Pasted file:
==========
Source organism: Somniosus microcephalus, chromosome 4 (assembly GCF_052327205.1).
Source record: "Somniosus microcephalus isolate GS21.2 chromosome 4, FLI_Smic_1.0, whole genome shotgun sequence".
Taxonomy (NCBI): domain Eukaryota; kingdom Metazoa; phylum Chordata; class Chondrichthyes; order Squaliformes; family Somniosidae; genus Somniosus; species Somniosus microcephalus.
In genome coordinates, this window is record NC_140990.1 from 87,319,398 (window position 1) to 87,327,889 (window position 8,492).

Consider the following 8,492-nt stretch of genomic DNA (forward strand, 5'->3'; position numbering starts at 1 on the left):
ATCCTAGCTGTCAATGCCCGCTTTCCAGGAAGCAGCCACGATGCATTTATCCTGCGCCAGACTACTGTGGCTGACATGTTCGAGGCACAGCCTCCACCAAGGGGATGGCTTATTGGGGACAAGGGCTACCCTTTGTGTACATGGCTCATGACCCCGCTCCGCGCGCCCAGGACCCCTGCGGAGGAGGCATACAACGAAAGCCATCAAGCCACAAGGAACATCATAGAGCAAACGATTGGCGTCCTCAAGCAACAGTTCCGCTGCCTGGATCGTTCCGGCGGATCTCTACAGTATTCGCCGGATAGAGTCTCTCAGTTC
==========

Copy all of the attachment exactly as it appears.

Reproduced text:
Source organism: Somniosus microcephalus, chromosome 4 (assembly GCF_052327205.1).
Source record: "Somniosus microcephalus isolate GS21.2 chromosome 4, FLI_Smic_1.0, whole genome shotgun sequence".
Taxonomy (NCBI): domain Eukaryota; kingdom Metazoa; phylum Chordata; class Chondrichthyes; order Squaliformes; family Somniosidae; genus Somniosus; species Somniosus microcephalus.
In genome coordinates, this window is record NC_140990.1 from 87,319,398 (window position 1) to 87,327,889 (window position 8,492).

Consider the following 8,492-nt stretch of genomic DNA (forward strand, 5'->3'; position numbering starts at 1 on the left):
ATCCTAGCTGTCAATGCCCGCTTTCCAGGAAGCAGCCACGATGCATTTATCCTGCGCCAGACTACTGTGGCTGACATGTTCGAGGCACAGCCTCCACCAAGGGGATGGCTTATTGGGGACAAGGGCTACCCTTTGTGTACATGGCTCATGACCCCGCTCCGCGCGCCCAGGACCCCTGCGGAGGAGGCATACAACGAAAGCCATCAAGCCACAAGGAACATCATAGAGCAAACGATTGGCGTCCTCAAGCAACAGTTCCGCTGCCTGGATCGTTCCGGCGGATCTCTACAGTATTCGCCGGATAGAGTCTCTCAGTTC